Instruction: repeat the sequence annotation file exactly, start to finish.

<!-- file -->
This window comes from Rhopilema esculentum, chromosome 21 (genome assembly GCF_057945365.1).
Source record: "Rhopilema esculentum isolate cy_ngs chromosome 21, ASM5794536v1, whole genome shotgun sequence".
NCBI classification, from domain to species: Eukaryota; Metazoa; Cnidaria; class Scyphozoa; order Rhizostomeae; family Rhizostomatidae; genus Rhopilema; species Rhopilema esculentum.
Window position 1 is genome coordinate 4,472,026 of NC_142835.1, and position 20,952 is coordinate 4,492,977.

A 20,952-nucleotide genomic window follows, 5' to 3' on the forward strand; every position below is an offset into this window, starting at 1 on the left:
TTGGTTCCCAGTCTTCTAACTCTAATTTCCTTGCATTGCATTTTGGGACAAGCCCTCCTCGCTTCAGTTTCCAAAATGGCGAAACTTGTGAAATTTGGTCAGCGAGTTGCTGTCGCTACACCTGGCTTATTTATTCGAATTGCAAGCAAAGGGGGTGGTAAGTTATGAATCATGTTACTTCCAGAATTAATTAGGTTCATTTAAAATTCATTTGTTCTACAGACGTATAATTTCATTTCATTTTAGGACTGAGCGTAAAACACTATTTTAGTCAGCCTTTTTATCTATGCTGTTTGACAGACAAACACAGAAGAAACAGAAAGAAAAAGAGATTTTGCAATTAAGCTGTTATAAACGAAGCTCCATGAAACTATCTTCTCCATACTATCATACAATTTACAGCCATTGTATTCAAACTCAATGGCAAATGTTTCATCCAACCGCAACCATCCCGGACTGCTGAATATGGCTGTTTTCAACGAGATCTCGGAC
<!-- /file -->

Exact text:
This window comes from Rhopilema esculentum, chromosome 21 (genome assembly GCF_057945365.1).
Source record: "Rhopilema esculentum isolate cy_ngs chromosome 21, ASM5794536v1, whole genome shotgun sequence".
NCBI classification, from domain to species: Eukaryota; Metazoa; Cnidaria; class Scyphozoa; order Rhizostomeae; family Rhizostomatidae; genus Rhopilema; species Rhopilema esculentum.
Window position 1 is genome coordinate 4,472,026 of NC_142835.1, and position 20,952 is coordinate 4,492,977.

A 20,952-nucleotide genomic window follows, 5' to 3' on the forward strand; every position below is an offset into this window, starting at 1 on the left:
TTGGTTCCCAGTCTTCTAACTCTAATTTCCTTGCATTGCATTTTGGGACAAGCCCTCCTCGCTTCAGTTTCCAAAATGGCGAAACTTGTGAAATTTGGTCAGCGAGTTGCTGTCGCTACACCTGGCTTATTTATTCGAATTGCAAGCAAAGGGGGTGGTAAGTTATGAATCATGTTACTTCCAGAATTAATTAGGTTCATTTAAAATTCATTTGTTCTACAGACGTATAATTTCATTTCATTTTAGGACTGAGCGTAAAACACTATTTTAGTCAGCCTTTTTATCTATGCTGTTTGACAGACAAACACAGAAGAAACAGAAAGAAAAAGAGATTTTGCAATTAAGCTGTTATAAACGAAGCTCCATGAAACTATCTTCTCCATACTATCATACAATTTACAGCCATTGTATTCAAACTCAATGGCAAATGTTTCATCCAACCGCAACCATCCCGGACTGCTGAATATGGCTGTTTTCAACGAGATCTCGGAC